One of John Waters star Divine’s more arresting moments, along with her infamous dog-turd-eating scene in Pink Flamingos, comes in Female Trouble, where she performs a nightclub act as “the most beautiful woman in the world.” Divine’s act consists of bouncing on a trampoline, bathing in a playpen of dead fish while occasionally rubbing one against her crotch, mock-fellating a gun, and delivering a speech about the beauty of crime whose peroration ends, “I blew Richard Speck, and I’m so fuckin’ beautiful I can’t stand it myself!”
At sixty-six, John Waters has still got it — if “it” is a taste for the tasteless. He quotes his friend Brigid Berlin, the former Andy Warhol star, as saying, “How can I be bad at seventy?” Ten years since his last movie, the cult film director seems to want to remind us in his latest book, Carsick: John Waters Hitchhikes Across America, of his capacity for filth, but he is not exactly bad. The Pope of Trash himself comes off as wholesome and almost staid.
The conceit of the book does not suggest a staid hero. Waters decides to hitchhike alone from his Baltimore house to his San Francisco apartment. The trip would be adventurous enough for anyone, but it poses special challenges for the self-described “ultimate control freak,” who has by now had a few decades to adjust to the comforts of fame. Before embarking on the trip, Waters imagines the best and the worst that could happen on his trip in respective novellas. One of his assistants comments that she can’t tell the difference between the two, and it’s true that it’s not always easy to distinguish the weirdos and bizarre sexual encounters Waters deems good from those he deems bad.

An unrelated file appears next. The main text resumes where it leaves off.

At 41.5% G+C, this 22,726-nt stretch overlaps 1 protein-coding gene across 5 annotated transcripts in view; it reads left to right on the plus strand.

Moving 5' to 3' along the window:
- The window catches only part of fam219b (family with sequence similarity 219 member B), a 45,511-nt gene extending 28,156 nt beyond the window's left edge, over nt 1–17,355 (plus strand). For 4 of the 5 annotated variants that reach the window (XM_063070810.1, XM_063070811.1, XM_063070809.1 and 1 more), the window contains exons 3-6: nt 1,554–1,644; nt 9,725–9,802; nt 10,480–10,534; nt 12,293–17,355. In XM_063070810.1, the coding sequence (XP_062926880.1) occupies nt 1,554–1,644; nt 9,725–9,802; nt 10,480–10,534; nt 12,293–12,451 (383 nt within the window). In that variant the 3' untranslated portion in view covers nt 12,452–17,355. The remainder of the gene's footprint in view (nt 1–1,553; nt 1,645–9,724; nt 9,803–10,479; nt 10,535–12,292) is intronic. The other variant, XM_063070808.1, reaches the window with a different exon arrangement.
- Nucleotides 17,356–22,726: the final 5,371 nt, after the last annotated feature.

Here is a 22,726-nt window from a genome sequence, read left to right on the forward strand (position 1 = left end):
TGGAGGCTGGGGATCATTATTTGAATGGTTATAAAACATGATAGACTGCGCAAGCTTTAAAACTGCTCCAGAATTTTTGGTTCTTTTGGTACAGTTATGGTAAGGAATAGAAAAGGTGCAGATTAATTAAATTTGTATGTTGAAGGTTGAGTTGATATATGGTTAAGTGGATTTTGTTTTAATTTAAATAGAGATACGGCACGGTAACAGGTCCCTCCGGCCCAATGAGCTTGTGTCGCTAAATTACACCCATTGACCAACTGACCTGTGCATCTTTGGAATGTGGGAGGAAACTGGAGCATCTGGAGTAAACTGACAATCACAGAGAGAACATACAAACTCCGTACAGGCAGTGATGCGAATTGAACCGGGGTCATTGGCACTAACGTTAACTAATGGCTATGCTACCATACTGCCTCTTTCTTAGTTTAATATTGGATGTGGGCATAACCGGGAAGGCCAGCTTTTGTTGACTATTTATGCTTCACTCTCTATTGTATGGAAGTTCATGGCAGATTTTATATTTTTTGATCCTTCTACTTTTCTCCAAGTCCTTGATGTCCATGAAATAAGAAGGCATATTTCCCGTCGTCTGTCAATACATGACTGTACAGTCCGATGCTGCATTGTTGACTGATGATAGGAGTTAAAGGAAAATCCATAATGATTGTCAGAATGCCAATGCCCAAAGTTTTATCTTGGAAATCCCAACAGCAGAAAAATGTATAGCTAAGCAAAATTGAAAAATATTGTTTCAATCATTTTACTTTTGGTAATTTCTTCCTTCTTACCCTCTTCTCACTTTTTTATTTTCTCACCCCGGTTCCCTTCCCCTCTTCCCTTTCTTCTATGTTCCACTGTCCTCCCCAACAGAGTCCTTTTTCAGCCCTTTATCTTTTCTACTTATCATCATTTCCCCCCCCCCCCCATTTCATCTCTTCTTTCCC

Both “The Best That Could Happen” and “The Worst That Could Happen” hark back to Trash Trilogy–era John Waters: campy, disgusting, and episodic. When he gets rabies in “The Worst” I couldn’t help imagining him frothing green at the mouth like the hydrophobic Princess Coo Coo in Desperate Living. His movies are present in more direct ways, too. The sweetest vignette in “The Best” reunites him with Edith Massey, erstwhile member of his regular ensemble the Dreamlanders, whom he imagines as having faked her death to get away and open a second-hand convenience store. A driver in “The Worst” speaks to him only in dialogue from his own films — nightmarish indeed. And his inevitable death in “The Worst” comes at the hands of a deranged killer of cult-film directors. “No, Randy, please . . . Let’s go see The Avengers,” Waters begs, before noticing George Romero’s head in the back seat.